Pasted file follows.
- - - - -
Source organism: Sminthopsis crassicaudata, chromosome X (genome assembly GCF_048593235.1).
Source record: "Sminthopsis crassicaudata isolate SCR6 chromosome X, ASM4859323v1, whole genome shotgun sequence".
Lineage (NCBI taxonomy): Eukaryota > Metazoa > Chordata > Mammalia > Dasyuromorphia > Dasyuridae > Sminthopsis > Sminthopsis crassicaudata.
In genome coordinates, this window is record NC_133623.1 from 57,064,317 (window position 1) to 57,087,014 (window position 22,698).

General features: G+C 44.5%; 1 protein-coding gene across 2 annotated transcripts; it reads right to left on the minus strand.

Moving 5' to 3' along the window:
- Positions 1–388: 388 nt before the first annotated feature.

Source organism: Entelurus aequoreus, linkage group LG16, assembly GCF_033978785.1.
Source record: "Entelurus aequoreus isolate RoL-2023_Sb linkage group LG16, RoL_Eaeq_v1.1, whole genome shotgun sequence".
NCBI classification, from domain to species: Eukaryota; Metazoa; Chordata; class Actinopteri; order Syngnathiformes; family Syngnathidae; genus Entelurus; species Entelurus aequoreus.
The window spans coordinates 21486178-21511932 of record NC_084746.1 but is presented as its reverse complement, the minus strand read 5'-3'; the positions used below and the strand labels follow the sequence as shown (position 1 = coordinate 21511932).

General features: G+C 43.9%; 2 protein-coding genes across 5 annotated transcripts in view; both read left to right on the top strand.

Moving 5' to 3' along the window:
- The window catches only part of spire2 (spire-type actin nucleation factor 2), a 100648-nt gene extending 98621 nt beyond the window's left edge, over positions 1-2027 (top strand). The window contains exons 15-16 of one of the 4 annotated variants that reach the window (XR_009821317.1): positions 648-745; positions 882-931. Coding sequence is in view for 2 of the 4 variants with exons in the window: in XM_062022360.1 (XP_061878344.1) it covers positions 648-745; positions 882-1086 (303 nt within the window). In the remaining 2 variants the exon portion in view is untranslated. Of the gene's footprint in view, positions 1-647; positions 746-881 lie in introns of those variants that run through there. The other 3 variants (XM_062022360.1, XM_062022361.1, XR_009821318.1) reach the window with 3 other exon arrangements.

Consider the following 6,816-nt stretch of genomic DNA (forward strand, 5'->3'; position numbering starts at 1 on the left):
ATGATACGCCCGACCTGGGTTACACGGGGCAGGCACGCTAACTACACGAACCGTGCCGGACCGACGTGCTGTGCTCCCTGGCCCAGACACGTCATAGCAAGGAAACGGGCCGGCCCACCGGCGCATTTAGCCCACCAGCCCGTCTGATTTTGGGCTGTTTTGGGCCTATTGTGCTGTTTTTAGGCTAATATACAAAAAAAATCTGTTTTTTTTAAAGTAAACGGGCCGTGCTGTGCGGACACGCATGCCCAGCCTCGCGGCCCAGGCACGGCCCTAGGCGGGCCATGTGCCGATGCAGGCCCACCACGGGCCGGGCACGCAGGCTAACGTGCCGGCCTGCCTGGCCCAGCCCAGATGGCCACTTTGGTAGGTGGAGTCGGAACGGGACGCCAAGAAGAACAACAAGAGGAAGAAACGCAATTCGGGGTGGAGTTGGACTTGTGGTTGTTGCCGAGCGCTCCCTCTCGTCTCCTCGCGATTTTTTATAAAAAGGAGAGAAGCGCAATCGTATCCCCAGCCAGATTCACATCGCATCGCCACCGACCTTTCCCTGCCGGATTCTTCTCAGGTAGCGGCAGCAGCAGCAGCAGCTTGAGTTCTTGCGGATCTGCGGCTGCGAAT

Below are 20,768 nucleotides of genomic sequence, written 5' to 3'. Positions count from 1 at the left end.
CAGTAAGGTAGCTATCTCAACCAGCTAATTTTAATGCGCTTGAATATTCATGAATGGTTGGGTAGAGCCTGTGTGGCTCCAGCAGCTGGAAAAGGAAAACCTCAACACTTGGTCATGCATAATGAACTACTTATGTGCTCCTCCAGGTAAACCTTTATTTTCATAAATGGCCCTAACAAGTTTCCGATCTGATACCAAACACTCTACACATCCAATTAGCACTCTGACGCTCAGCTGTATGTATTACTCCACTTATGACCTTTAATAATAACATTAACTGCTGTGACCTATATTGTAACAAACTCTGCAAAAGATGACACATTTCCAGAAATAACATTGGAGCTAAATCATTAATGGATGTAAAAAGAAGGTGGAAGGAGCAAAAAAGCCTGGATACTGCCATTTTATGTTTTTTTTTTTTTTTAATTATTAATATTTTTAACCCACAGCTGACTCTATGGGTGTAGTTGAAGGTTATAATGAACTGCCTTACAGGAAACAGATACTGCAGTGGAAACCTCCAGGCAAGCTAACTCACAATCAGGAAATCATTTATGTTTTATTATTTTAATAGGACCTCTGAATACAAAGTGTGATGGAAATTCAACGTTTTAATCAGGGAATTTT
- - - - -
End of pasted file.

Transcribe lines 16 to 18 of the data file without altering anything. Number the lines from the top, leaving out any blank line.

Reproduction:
ATGATACGCCCGACCTGGGTTACACGGGGCAGGCACGCTAACTACACGAACCGTGCCGGACCGACGTGCTGTGCTCCCTGGCCCAGACACGTCATAGCAAGGAAACGGGCCGGCCCACCGGCGCATTTAGCCCACCAGCCCGTCTGATTTTGGGCTGTTTTGGGCCTATTGTGCTGTTTTTAGGCTAATATACAAAAAAAATCTGTTTTTTTTAAAGTAAACGGGCCGTGCTGTGCGGACACGCATGCCCAGCCTCGCGGCCCAGGCACGGCCCTAGGCGGGCCATGTGCCGATGCAGGCCCACCACGGGCCGGGCACGCAGGCTAACGTGCCGGCCTGCCTGGCCCAGCCCAGATGGCCACTTTGGTAGGTGGAGTCGGAACGGGACGCCAAGAAGAACAACAAGAGGAAGAAACGCAATTCGGGGTGGAGTTGGACTTGTGGTTGTTGCCGAGCGCTCCCTCTCGTCTCCTCGCGATTTTTTATAAAAAGGAGAGAAGCGCAATCGTATCCCCAGCCAGATTCACATCGCATCGCCACCGACCTTTCCCTGCCGGATTCTTCTCAGGTAGCGGCAGCAGCAGCAGCAGCTTGAGTTCTTGCGGATCTGCGGCTGCGAAT

Below are 20,768 nucleotides of genomic sequence, written 5' to 3'. Positions count from 1 at the left end.
CAGTAAGGTAGCTATCTCAACCAGCTAATTTTAATGCGCTTGAATATTCATGAATGGTTGGGTAGAGCCTGTGTGGCTCCAGCAGCTGGAAAAGGAAAACCTCAACACTTGGTCATGCATAATGAACTACTTATGTGCTCCTCCAGGTAAACCTTTATTTTCATAAATGGCCCTAACAAGTTTCCGATCTGATACCAAACACTCTACACATCCAATTAGCACTCTGACGCTCAGCTGTATGTATTACTCCACTTATGACCTTTAATAATAACATTAACTGCTGTGACCTATATTGTAACAAACTCTGCAAAAGATGACACATTTCCAGAAATAACATTGGAGCTAAATCATTAATGGATGTAAAAAGAAGGTGGAAGGAGCAAAAAAGCCTGGATACTGCCATTTTATGTTTTTTTTTTTTTTTAATTATTAATATTTTTAACCCACAGCTGACTCTATGGGTGTAGTTGAAGGTTATAATGAACTGCCTTACAGGAAACAGATACTGCAGTGGAAACCTCCAGGCAAGCTAACTCACAATCAGGAAATCATTTATGTTTTATTATTTTAATAGGACCTCTGAATACAAAGTGTGATGGAAATTCAACGTTTTAATCAGGGAATTTT